The U.S. Military did find some uses for otherwise obsolete planes such as this A-26A of the 609th SOS in 1969, Vietnam

The United States built nearly 300,000 planes for a variety of military uses in the period 1940-45. Most of these planes still existed when the war ended (about 70,000 were lost during the war: most of these were not combat related: they were lost in transport ships sunk by U-Boats and/or in ferry or training accidents). Many had not seen use for years (having become obsolete with the entrance of newer, better aircraft).

Some of these planes had gone to allies – the Soviet Union and Canada received many of them. After the war, a fairly large number were sold/given to other nations – many of them in Europe to counter any possible Soviet moves (Greece and Turkey were the beneficiaries of hundreds of planes).

Some were auctioned off to civilians/private companies – the Douglas C-47/DC-3 had a post-war life as a passenger/transport aircraft. Many other roles were filled as well. Still, that left thousands upon thousands of aircraft. Thus, the “boneyard” was “born”.

Boeing B-52s in storage or awaiting dismantlement in Arizona

The biggest post-WWII boneyard was in Arizona, at what is now the Davis-Monthan Air Force Base. The first residents were B-29 Superfortresses and C-47’s. Today, Davis-Monthan is the home of the 309th Aerospace Maintenance and Regeneration Group, and still houses old or defunct planes. Their use is almost the same as it was in 1946: they are used for spare parts or sold off whole or in parts.

Unlike their WWII predecessors, many planes are kept here for possible future use – in reserve storage, either on a short or long term basis. The weather in Arizona combined with the altitude of the base helps keep rust and other weather-related damage at a minimum. Another base in Arizona, Kingman, was also used to house WWII aircraft, as were bases in California, Texas, New Mexico, Oklahoma and one in Arkansas.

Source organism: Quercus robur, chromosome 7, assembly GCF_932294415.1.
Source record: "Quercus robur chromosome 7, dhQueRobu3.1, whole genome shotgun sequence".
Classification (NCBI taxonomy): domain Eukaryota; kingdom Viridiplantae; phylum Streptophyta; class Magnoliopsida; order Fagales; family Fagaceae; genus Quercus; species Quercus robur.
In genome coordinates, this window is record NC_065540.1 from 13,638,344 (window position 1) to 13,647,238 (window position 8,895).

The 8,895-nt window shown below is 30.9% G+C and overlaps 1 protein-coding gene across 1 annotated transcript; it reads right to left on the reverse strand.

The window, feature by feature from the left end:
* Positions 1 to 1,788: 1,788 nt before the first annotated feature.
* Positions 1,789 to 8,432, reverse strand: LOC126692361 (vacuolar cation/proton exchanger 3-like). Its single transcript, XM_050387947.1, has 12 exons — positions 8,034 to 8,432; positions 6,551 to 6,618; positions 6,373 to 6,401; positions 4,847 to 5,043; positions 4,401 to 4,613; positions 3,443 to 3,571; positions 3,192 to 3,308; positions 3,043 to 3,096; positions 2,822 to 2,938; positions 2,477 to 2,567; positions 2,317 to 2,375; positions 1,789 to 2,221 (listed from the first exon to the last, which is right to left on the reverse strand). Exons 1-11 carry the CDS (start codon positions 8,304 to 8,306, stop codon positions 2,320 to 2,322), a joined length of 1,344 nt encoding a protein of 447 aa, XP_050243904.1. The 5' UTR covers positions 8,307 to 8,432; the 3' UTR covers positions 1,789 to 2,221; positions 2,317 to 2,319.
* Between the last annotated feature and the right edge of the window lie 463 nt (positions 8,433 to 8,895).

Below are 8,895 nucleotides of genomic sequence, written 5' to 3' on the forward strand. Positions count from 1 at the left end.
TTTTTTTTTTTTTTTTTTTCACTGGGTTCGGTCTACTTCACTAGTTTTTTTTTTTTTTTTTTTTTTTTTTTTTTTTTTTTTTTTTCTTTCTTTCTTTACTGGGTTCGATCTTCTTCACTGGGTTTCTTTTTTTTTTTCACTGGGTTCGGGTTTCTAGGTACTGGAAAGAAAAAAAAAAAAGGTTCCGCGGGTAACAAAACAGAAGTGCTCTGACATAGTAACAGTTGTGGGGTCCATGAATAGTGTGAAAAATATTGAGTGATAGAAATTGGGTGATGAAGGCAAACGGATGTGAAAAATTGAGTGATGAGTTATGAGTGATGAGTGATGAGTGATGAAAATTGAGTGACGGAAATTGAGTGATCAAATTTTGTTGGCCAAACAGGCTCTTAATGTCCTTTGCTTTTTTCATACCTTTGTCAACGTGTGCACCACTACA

What happened to the planes of WWII? Fortunately, a small number were sold to private individuals over the years (either whole or in parts), and today they fly as living reminders of the great conflict. Others reside in museums such as the Smithsonian.

One would think that the whole plane could have been sold, but that was not the case. Studies by the government showed that the entire cost (which included land use, transport, man-hours, etc) would be more than what could be gained, so most of the planes were subject to what the Air Force called “salvage and melt”.

“Salvage and melt” meant that the planes would be stripped of engines, armament, instruments and radios (which would be sold in lots or individually, or re-used, in the case of many .50 caliber machine guns). The air-frame and any other metal parts would be melted down. Most were made from aluminum, which was needed around the world after WWII. The metal was shaped into ingots, like gold, and sold world-wide. Many of the planes went into rebuilding Western Europe through the Marshall Plan. In a way, they helped save Europe twice.